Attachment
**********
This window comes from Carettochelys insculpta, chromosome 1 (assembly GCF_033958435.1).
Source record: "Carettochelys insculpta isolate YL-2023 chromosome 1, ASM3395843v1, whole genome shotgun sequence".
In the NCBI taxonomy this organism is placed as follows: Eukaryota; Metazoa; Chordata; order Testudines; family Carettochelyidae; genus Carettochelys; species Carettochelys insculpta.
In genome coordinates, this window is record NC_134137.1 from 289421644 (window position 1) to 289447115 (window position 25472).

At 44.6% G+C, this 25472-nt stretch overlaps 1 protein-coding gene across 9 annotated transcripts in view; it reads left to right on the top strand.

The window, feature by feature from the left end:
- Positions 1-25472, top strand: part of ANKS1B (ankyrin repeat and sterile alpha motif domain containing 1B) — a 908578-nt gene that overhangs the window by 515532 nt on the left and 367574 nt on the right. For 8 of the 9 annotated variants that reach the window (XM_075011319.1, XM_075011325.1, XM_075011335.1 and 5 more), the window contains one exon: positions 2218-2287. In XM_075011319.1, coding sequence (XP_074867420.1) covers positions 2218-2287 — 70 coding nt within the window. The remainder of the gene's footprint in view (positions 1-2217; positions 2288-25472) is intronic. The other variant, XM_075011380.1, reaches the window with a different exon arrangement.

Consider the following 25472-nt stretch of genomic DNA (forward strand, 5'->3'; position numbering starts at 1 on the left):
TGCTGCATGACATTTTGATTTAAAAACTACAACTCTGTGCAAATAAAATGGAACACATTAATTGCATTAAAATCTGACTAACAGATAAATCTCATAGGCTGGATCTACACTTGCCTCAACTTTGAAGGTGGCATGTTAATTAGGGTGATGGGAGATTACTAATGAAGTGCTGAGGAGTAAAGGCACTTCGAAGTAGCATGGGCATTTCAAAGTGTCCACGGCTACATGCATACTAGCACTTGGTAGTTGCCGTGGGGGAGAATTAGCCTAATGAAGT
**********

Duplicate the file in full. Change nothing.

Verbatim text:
This window comes from Carettochelys insculpta, chromosome 1 (assembly GCF_033958435.1).
Source record: "Carettochelys insculpta isolate YL-2023 chromosome 1, ASM3395843v1, whole genome shotgun sequence".
In the NCBI taxonomy this organism is placed as follows: Eukaryota; Metazoa; Chordata; order Testudines; family Carettochelyidae; genus Carettochelys; species Carettochelys insculpta.
In genome coordinates, this window is record NC_134137.1 from 289421644 (window position 1) to 289447115 (window position 25472).

At 44.6% G+C, this 25472-nt stretch overlaps 1 protein-coding gene across 9 annotated transcripts in view; it reads left to right on the top strand.

The window, feature by feature from the left end:
- Positions 1-25472, top strand: part of ANKS1B (ankyrin repeat and sterile alpha motif domain containing 1B) — a 908578-nt gene that overhangs the window by 515532 nt on the left and 367574 nt on the right. For 8 of the 9 annotated variants that reach the window (XM_075011319.1, XM_075011325.1, XM_075011335.1 and 5 more), the window contains one exon: positions 2218-2287. In XM_075011319.1, coding sequence (XP_074867420.1) covers positions 2218-2287 — 70 coding nt within the window. The remainder of the gene's footprint in view (positions 1-2217; positions 2288-25472) is intronic. The other variant, XM_075011380.1, reaches the window with a different exon arrangement.

Consider the following 25472-nt stretch of genomic DNA (forward strand, 5'->3'; position numbering starts at 1 on the left):
TGCTGCATGACATTTTGATTTAAAAACTACAACTCTGTGCAAATAAAATGGAACACATTAATTGCATTAAAATCTGACTAACAGATAAATCTCATAGGCTGGATCTACACTTGCCTCAACTTTGAAGGTGGCATGTTAATTAGGGTGATGGGAGATTACTAATGAAGTGCTGAGGAGTAAAGGCACTTCGAAGTAGCATGGGCATTTCAAAGTGTCCACGGCTACATGCATACTAGCACTTGGTAGTTGCCGTGGGGGAGAATTAGCCTAATGAAGT